A Chapel Hill woman, whose daughter became ill after breathing tractor fumes at last year’s N.C. State Fair, wants this year’s fairgoers to be aware of potential air quality dangers and take proper precautions.
Joan Royer’s 15-year-old daughter, Diana, attended the fair last year with some friends and the mother of one of them, Charmaine Berrian, who is a nurse for Wake County Schools. As the group stood at a bumper car ride along the Midway, they say black smoke blew over from the tractor pull area at the Grandstand, which is about 120 feet away.
The next morning, Diana Royer, an athlete with no history of lung problems, told her mother she was having trouble breathing.
Physicians at an Urgent Care clinic sent Diana to the emergency room, where it was determined that the teenager had inhaled diesel smoke. One of the other girls, who pulled her shirt over her face when she noticed the smoke, reported irritation in her nose and throat, but no lung issues. Berrian, who has a history of asthma, also experienced breathing problems.
Royer, a nurse at Duke Health Technology Solutions, contacted officials at the N.C. Department of Agriculture, which runs the fair, and complained about tractor smoke being close to areas where people might stand while waiting in lines for rides.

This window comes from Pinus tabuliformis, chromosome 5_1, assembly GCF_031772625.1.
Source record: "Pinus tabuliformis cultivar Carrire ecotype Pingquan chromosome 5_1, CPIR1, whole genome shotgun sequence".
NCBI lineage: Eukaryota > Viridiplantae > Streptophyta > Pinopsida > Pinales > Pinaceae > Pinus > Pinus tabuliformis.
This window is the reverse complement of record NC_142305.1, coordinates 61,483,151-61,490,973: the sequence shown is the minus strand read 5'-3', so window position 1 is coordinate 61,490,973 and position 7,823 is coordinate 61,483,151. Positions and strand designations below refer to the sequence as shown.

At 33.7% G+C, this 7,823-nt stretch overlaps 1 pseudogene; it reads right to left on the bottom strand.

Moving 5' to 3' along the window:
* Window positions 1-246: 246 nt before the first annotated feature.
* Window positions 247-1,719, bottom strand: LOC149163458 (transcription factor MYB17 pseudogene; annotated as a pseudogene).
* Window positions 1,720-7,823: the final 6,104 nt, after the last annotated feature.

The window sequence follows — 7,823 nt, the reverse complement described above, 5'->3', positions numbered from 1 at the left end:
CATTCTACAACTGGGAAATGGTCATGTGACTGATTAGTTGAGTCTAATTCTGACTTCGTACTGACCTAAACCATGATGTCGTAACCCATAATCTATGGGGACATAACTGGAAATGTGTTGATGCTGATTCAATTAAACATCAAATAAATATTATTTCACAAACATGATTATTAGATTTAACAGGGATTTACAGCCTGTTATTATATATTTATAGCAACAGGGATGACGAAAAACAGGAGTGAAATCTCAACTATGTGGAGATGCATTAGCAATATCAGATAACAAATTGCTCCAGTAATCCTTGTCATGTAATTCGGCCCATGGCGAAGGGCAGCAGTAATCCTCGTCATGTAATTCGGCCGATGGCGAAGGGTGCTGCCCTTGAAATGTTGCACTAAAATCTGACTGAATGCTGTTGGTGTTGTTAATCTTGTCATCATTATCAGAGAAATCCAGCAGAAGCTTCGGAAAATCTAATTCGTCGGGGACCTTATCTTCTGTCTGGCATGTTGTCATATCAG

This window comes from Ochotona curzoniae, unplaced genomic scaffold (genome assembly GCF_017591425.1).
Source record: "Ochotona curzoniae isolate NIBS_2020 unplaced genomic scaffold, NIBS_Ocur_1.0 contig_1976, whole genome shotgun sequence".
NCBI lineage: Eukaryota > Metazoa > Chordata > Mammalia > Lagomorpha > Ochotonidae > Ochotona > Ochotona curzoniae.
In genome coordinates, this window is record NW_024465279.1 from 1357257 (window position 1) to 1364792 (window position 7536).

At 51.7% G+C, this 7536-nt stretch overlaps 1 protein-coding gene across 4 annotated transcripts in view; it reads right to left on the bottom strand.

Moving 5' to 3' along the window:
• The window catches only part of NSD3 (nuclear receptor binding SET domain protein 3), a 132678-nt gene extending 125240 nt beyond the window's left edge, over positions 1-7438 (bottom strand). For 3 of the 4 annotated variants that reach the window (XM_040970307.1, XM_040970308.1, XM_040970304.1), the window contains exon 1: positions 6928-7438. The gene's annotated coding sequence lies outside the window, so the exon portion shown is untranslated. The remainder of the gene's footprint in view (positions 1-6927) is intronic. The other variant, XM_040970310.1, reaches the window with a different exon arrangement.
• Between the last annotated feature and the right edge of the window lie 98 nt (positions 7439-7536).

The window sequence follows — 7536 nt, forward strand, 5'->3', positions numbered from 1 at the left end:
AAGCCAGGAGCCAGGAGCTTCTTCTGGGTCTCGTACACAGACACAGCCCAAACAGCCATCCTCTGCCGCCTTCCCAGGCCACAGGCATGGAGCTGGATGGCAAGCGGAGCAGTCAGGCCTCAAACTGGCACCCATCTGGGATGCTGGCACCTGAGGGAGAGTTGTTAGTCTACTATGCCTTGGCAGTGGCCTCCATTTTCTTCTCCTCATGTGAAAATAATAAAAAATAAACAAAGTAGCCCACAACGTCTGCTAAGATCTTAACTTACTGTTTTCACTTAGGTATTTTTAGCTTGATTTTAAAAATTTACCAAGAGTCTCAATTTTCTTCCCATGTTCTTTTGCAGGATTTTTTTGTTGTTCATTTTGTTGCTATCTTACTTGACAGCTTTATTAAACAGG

Agriculture officials investigated the incident, which they say is the first of its kind reported to the department. They are taking steps this year to lessen the likelihood of a recurrence at the tractor pull, an event that involves modified tractors competing to pull a heavy sled.
“We’re looking at things we can do,” said Brian Long, agriculture department spokesman. “We have a limited amount of space, but we do our best to arrange everything in such a way that makes (rides) accessible to the visitors and the operators as well.”
Changes to event
Long said the tractor pull operator will run the class of tractors that generate the most smoke earlier in the day. That’s when officials think air conditions will be less conducive for lingering smoke. Long said the fair also will monitor air and smoke conditions on the days of the tractor pull – Friday, Oct. 12, through Sunday, Oct. 14 – and will have EMS and first aid staff in that vicinity to keep an eye on things.
Royer is pleased with the fair’s actions and hopes no one else gets sick from tractor fumes.
“I’m glad they’re doing something,” she said.
She said her daughter plans to return to the fair this year with her friends, but they will skip the tractor pull days.
Fair officials also dealt with an E. coli outbreak that sickened 25 people at last year’s fair. Agriculture officials announced in August that fairgoers will no longer be allowed to get within touching distance of animals in the Jim Graham Building, and that visitors will be barred entirely from the Kelley Building for all but the opening weekend of the fair.
Food vendors also will be moved away from the alley between the Graham building and the Exposition Center.
The State Fair runs from Thursday, Oct. 11, through Sunday, Oct. 21.